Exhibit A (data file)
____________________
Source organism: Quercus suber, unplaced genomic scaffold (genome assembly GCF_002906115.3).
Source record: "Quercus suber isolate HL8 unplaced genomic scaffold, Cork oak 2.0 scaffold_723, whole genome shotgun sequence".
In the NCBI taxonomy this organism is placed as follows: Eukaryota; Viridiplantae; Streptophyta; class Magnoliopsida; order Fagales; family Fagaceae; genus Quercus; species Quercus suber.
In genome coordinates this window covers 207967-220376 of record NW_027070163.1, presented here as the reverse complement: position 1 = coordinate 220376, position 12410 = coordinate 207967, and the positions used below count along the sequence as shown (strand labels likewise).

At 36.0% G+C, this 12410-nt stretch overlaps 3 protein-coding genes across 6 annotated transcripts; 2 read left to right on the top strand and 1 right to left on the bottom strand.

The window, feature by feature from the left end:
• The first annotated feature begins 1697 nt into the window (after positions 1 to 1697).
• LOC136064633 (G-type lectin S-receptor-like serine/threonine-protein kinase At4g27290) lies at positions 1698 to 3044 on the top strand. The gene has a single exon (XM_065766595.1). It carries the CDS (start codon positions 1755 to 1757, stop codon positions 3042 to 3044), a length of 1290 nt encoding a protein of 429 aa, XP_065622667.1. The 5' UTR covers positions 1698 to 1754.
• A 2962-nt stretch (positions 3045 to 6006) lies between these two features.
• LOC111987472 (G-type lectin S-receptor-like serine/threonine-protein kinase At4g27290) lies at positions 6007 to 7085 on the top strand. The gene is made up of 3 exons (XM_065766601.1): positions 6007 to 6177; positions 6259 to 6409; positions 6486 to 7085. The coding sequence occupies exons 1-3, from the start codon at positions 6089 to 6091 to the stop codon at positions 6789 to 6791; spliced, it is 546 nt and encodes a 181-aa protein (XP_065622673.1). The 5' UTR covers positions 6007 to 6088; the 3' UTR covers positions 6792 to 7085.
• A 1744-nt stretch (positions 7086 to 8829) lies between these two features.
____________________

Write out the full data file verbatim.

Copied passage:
Source organism: Quercus suber, unplaced genomic scaffold (genome assembly GCF_002906115.3).
Source record: "Quercus suber isolate HL8 unplaced genomic scaffold, Cork oak 2.0 scaffold_723, whole genome shotgun sequence".
In the NCBI taxonomy this organism is placed as follows: Eukaryota; Viridiplantae; Streptophyta; class Magnoliopsida; order Fagales; family Fagaceae; genus Quercus; species Quercus suber.
In genome coordinates this window covers 207967-220376 of record NW_027070163.1, presented here as the reverse complement: position 1 = coordinate 220376, position 12410 = coordinate 207967, and the positions used below count along the sequence as shown (strand labels likewise).

At 36.0% G+C, this 12410-nt stretch overlaps 3 protein-coding genes across 6 annotated transcripts; 2 read left to right on the top strand and 1 right to left on the bottom strand.

The window, feature by feature from the left end:
• The first annotated feature begins 1697 nt into the window (after positions 1 to 1697).
• LOC136064633 (G-type lectin S-receptor-like serine/threonine-protein kinase At4g27290) lies at positions 1698 to 3044 on the top strand. The gene has a single exon (XM_065766595.1). It carries the CDS (start codon positions 1755 to 1757, stop codon positions 3042 to 3044), a length of 1290 nt encoding a protein of 429 aa, XP_065622667.1. The 5' UTR covers positions 1698 to 1754.
• A 2962-nt stretch (positions 3045 to 6006) lies between these two features.
• LOC111987472 (G-type lectin S-receptor-like serine/threonine-protein kinase At4g27290) lies at positions 6007 to 7085 on the top strand. The gene is made up of 3 exons (XM_065766601.1): positions 6007 to 6177; positions 6259 to 6409; positions 6486 to 7085. The coding sequence occupies exons 1-3, from the start codon at positions 6089 to 6091 to the stop codon at positions 6789 to 6791; spliced, it is 546 nt and encodes a 181-aa protein (XP_065622673.1). The 5' UTR covers positions 6007 to 6088; the 3' UTR covers positions 6792 to 7085.
• A 1744-nt stretch (positions 7086 to 8829) lies between these two features.